The number of cars built in the UK increased by almost 40% last month, driven by a rise in exports, figures show.
A total of 88,230 vehicles left UK factories, 25,105 more than September last year and the best September figure for three years, said the Society of Motor Manufacturers and Traders (SMMT).
Exports increased by a third, with almost six in 10 cars going to the EU.
Electrified vehicle production increased by 41.5%, but the SMMT said urgent action is needed to ensure UK and EU trade remains competitive next year.
Car production has reached almost 660,000 so far this year, around 14.9% above the same period in 2022.
The SMMT said there had been notable growth in deliveries to the US, China and Turkey, although the EU continues to be Britain’s leading trading partner “by some distance”, with 37,563 UK-built cars shipped to the bloc last month.
The SMMT warned that tougher rules of origin for batteries come into force in January which, if fully passed on, would raise the average cost of UK-built battery electric vehicles by £3,600 in Europe.
Mike Hawes, SMMT chief executive, said: “A particularly strong period of car making is good news for the UK, given the thousands of jobs and billions of pounds of investment that depend on the sector.
“With countries around the world shifting to zero-emission motoring, Britain is well placed to be a global EV manufacturing hub if the investment and trading conditions are right.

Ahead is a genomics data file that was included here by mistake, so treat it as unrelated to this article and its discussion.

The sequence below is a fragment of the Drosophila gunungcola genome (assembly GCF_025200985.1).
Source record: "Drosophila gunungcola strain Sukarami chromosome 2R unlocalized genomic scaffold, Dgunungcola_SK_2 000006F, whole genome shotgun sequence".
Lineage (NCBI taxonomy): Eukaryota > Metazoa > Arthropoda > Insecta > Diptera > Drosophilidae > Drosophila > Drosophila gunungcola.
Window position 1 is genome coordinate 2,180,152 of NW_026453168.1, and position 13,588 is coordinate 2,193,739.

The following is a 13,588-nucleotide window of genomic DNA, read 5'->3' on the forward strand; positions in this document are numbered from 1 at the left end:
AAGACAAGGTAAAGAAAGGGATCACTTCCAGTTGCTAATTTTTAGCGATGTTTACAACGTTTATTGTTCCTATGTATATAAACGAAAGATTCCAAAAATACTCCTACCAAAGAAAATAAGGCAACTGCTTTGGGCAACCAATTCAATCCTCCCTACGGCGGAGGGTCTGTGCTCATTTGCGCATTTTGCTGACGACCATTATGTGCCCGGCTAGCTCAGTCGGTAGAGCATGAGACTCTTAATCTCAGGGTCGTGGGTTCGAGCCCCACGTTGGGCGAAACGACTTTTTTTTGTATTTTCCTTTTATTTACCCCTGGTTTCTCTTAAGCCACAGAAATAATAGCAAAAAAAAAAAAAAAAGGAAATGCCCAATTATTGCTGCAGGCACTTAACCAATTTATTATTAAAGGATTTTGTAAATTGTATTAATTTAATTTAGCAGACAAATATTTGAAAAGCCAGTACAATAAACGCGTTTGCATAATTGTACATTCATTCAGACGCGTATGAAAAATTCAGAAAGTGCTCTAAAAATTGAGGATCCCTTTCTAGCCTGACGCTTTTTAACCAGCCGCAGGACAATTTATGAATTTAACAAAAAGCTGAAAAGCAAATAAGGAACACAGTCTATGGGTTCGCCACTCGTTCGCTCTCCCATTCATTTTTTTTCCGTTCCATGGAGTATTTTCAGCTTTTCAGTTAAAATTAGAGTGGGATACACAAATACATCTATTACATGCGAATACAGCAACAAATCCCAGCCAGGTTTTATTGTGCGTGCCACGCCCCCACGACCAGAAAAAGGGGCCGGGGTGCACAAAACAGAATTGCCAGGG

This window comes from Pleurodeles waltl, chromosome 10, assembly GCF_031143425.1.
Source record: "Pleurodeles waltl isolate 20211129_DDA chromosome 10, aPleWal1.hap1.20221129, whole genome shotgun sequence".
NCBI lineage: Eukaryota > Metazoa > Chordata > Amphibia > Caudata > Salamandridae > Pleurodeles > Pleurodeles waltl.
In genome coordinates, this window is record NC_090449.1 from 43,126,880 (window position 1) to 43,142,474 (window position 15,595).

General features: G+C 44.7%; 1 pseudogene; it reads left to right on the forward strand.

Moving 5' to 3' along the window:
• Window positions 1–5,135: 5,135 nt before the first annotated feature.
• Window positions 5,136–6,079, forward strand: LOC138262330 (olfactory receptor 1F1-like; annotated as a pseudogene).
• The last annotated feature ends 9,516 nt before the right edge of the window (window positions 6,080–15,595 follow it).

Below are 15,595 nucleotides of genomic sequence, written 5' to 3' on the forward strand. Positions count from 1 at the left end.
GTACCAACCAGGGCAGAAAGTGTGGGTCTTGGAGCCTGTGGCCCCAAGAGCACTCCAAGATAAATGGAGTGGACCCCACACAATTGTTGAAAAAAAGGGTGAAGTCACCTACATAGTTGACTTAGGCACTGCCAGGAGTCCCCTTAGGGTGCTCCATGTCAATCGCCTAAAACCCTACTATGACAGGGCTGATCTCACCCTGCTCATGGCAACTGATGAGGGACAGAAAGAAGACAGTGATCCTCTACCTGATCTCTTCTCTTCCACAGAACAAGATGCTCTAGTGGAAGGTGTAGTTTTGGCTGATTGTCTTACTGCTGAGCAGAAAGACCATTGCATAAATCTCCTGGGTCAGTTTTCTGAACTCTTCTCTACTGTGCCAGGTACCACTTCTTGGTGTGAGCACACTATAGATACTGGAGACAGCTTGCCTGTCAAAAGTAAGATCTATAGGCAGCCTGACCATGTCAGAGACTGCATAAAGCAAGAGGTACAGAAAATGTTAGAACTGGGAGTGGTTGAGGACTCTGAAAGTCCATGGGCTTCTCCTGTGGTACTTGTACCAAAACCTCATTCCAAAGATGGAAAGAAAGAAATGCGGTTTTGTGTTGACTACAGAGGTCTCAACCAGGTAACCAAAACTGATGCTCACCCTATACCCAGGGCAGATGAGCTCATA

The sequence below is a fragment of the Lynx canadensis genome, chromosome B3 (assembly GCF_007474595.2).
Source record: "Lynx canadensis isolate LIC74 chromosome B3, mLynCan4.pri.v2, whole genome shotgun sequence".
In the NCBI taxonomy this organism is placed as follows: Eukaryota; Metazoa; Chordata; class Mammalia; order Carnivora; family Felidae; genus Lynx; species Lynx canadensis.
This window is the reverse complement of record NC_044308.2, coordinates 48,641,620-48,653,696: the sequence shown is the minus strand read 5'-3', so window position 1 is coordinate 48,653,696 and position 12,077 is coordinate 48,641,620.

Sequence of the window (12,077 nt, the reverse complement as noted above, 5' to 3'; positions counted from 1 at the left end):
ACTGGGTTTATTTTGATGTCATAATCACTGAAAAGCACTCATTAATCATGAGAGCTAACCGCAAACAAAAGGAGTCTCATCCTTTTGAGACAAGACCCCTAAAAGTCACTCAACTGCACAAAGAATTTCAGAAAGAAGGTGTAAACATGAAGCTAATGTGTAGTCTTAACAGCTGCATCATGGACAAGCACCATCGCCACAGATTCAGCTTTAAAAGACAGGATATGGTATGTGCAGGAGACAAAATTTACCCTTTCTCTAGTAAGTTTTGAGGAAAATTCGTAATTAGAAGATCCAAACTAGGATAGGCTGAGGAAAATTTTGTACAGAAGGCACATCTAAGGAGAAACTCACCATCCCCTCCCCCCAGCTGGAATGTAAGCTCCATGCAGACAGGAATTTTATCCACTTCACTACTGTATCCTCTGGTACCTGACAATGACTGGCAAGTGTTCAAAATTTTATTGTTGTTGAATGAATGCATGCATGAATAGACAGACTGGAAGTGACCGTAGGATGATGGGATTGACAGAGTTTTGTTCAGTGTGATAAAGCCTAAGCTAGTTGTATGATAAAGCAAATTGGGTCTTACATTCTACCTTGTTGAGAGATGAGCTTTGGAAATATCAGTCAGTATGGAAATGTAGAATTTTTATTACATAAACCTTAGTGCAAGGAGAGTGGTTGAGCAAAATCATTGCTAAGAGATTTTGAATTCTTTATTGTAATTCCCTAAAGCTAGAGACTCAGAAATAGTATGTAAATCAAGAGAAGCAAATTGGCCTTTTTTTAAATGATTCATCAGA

“Given the increasing importance of electrified car production, the first and urgent step is for the UK and EU to agree to delay the tougher rules of origin requirements that are due imminently.
“This would give the necessary breathing space for automotive sectors on both sides of the Channel to scale up gigafactories and green supply chains, both of which are essential for a stable, long-term transition.”
Edmund King, AA president, said: “Almost one third of drivers say they are put off electric cars due to the higher purchase price.
“It is essential that the rules of origin for batteries coming into force in January should be delayed to allow time for EU and UK gigafactories to come on stream.
“Without this consumers will be hit with an extra £3,600 cost on electric vehicles built in the UK which will be bad for the economy and the environment.”